While living in the U.S.A., we noticed much was made of teenage drug use. Practically every small town we drove through had signs posted near the school announcing that it was drug free. I was never sure if this were wish or reality. Neither as it turned out. Apparently, anyone caught selling drugs within the borders of the drug free zone would have to pay higher fines than outside it. Within this area drug pushers’ overheads are high.
But drug abuse is of course not restricted to American schools. From the International School in Basel, we got a handout telling us that the administration decided to hire an outside agency, Freedom from Chemical Dependency (FCD) to raise parents’, teachers’ and students’ awareness of drug abuse.
It was the meeting with a representative of FCD, at the International School on December 17/99, that reminded me of our American experience, our European attitude, and a conversation I had with our youngest daughter two years ago in the USA. There, we frequently received reports in the mail or handed out from the school on teenage drinking and drug use. We were encouraged to be ever vigilant with our children, that we police their parties, their lives and our liquor cabinets. In our family, we’ve never really fussed about alcohol intake. I suppose it’s our European background that led us to think it’s not a sin to take the occasional glass of wine, beer or other alcohol. Over the years we’ve built up quite a substantial cellar of good wines we must get round to enjoying, before we have an equally substantial collection of good wine vinegars. In any event, prompted by school handouts, newspaper reports, school meetings, television warnings, bill board and radio campaigns against the evil drink, the devil weed and demon drugs, I decided I had best speak to my daughter and started by casually asking her:
“Do you drink?”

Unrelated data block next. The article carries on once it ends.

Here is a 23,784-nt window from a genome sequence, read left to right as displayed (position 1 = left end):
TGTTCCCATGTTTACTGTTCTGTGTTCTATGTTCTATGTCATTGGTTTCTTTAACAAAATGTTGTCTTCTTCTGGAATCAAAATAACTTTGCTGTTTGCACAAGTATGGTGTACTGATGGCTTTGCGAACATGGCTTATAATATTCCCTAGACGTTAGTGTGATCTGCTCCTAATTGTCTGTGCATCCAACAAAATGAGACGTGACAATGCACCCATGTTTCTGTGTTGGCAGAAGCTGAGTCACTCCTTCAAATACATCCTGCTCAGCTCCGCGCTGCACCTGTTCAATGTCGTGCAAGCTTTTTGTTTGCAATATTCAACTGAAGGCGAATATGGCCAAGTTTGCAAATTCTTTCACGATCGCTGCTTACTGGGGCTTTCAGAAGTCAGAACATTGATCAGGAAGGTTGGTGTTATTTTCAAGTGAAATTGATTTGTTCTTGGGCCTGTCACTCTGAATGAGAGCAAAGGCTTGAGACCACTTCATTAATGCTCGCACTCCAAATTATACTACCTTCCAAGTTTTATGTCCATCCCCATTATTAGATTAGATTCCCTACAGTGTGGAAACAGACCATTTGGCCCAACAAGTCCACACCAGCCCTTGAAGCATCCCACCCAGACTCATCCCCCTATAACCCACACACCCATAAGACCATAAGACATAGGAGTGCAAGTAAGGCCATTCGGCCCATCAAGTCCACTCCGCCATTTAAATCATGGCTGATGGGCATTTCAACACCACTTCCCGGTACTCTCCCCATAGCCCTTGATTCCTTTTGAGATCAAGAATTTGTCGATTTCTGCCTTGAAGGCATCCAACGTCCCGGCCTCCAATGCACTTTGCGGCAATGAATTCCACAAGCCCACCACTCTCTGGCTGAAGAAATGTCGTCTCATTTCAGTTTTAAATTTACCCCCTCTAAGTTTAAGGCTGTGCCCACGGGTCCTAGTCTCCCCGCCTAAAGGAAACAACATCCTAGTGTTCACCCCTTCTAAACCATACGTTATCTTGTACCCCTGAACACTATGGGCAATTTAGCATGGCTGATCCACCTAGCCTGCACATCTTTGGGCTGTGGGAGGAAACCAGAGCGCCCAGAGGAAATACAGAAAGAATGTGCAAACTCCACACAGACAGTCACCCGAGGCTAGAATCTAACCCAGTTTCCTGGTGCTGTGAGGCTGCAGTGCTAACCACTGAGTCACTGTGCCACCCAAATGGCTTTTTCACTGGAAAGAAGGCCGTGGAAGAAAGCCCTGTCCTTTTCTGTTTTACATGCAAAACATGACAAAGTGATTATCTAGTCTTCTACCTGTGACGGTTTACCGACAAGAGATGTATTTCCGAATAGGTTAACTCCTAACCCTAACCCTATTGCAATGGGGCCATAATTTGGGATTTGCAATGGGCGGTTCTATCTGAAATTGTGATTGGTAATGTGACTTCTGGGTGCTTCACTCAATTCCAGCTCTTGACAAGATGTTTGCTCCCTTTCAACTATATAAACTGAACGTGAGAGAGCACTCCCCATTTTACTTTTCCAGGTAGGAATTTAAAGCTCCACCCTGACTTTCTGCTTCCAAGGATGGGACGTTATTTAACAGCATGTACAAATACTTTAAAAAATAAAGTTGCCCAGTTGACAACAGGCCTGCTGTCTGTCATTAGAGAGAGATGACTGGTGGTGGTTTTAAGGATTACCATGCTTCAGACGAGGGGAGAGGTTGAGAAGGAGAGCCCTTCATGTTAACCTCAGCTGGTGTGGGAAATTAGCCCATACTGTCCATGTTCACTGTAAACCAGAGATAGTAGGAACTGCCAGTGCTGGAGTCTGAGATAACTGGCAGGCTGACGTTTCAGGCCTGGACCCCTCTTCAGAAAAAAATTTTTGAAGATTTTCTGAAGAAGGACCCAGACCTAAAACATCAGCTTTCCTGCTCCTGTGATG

“Oh Mom, you know I do.”
“You do? What do you drink?”
“I dunno. Whatever you offer me. Riesling at Thanksgiving.”
“Oh right… did you like it?”
“Wasn’t bad with some ginger ale.”
“Of course, with a little ginger ale, but—do you drink at other times?”
“Sure mom—don’t you remember last Christmas? We drank some Pinot gris?”
“Right, right, Pinot gris you say?”
“Or Pinot noir, something pee no.”
“So what about marijuana, if you wanted some, would you know where to get it?”
“Sure. What’s this all about, mom?”
“Well you know Petra, it says in the school newsletter that I’ve got to talk to you?”
“Yeah? What about?”
“About drugs, alcohol dangers and family values.”
“You know we do our best to set a good example?”
“Let’s start with drugs,” I said, looking for my cigarette lighter.
“Mom, I don’t do drugs.”
“But you would know where to get them if you wanted them?”
“SCHOOL! What do you mean at school? It’s supposed to be a drug-free zone, all the signs say so.” I pulled a cigarette from the pack.
“Geez, Mom. You can be so gullible. You can’t believe everything you read, you know.”
“No, I guess not,” I whimpered. “So what sort of drugs can you get at school?”
“Marijuana, crack, ecstasy, coke…”
“Coke? Since when is a Coke a drug? They were supposed to have taken out…”
“Not a Coke, mom, coke. Co-caine.”
“Oh, right. Have you ever tried any of these?’
“Naw, why would I wanna spend all that money to wreck my body?”
“Good point,” I agreed, exhaling a cloud of cigarette smoke.